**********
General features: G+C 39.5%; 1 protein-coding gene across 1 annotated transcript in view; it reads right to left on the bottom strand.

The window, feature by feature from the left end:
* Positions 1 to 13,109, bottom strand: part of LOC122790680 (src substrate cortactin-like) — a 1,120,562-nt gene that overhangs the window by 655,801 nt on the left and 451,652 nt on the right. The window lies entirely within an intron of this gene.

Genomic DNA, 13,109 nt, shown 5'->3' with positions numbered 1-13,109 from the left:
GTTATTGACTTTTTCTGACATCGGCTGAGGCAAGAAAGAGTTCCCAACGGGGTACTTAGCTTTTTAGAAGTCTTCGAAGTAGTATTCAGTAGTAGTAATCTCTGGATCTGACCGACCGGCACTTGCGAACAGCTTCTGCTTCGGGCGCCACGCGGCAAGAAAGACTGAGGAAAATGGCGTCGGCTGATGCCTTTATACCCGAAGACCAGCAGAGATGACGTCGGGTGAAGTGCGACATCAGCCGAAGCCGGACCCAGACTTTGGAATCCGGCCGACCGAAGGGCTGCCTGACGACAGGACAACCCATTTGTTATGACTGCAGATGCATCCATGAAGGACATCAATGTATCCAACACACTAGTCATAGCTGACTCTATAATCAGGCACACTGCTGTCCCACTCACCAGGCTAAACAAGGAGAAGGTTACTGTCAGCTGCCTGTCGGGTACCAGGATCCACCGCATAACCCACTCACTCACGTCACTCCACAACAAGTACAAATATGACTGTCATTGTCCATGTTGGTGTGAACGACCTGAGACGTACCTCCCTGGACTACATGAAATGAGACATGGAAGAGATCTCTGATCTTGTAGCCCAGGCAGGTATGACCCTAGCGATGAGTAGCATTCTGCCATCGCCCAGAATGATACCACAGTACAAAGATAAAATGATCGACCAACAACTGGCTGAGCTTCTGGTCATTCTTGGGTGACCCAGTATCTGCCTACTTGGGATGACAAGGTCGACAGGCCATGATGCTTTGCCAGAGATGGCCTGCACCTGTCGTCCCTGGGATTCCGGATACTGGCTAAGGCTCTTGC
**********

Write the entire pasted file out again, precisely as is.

General features: G+C 39.5%; 1 protein-coding gene across 1 annotated transcript in view; it reads right to left on the bottom strand.

The window, feature by feature from the left end:
* Positions 1 to 13,109, bottom strand: part of LOC122790680 (src substrate cortactin-like) — a 1,120,562-nt gene that overhangs the window by 655,801 nt on the left and 451,652 nt on the right. The window lies entirely within an intron of this gene.

Genomic DNA, 13,109 nt, shown 5'->3' with positions numbered 1-13,109 from the left:
GTTATTGACTTTTTCTGACATCGGCTGAGGCAAGAAAGAGTTCCCAACGGGGTACTTAGCTTTTTAGAAGTCTTCGAAGTAGTATTCAGTAGTAGTAATCTCTGGATCTGACCGACCGGCACTTGCGAACAGCTTCTGCTTCGGGCGCCACGCGGCAAGAAAGACTGAGGAAAATGGCGTCGGCTGATGCCTTTATACCCGAAGACCAGCAGAGATGACGTCGGGTGAAGTGCGACATCAGCCGAAGCCGGACCCAGACTTTGGAATCCGGCCGACCGAAGGGCTGCCTGACGACAGGACAACCCATTTGTTATGACTGCAGATGCATCCATGAAGGACATCAATGTATCCAACACACTAGTCATAGCTGACTCTATAATCAGGCACACTGCTGTCCCACTCACCAGGCTAAACAAGGAGAAGGTTACTGTCAGCTGCCTGTCGGGTACCAGGATCCACCGCATAACCCACTCACTCACGTCACTCCACAACAAGTACAAATATGACTGTCATTGTCCATGTTGGTGTGAACGACCTGAGACGTACCTCCCTGGACTACATGAAATGAGACATGGAAGAGATCTCTGATCTTGTAGCCCAGGCAGGTATGACCCTAGCGATGAGTAGCATTCTGCCATCGCCCAGAATGATACCACAGTACAAAGATAAAATGATCGACCAACAACTGGCTGAGCTTCTGGTCATTCTTGGGTGACCCAGTATCTGCCTACTTGGGATGACAAGGTCGACAGGCCATGATGCTTTGCCAGAGATGGCCTGCACCTGTCGTCCCTGGGATTCCGGATACTGGCTAAGGCTCTTGC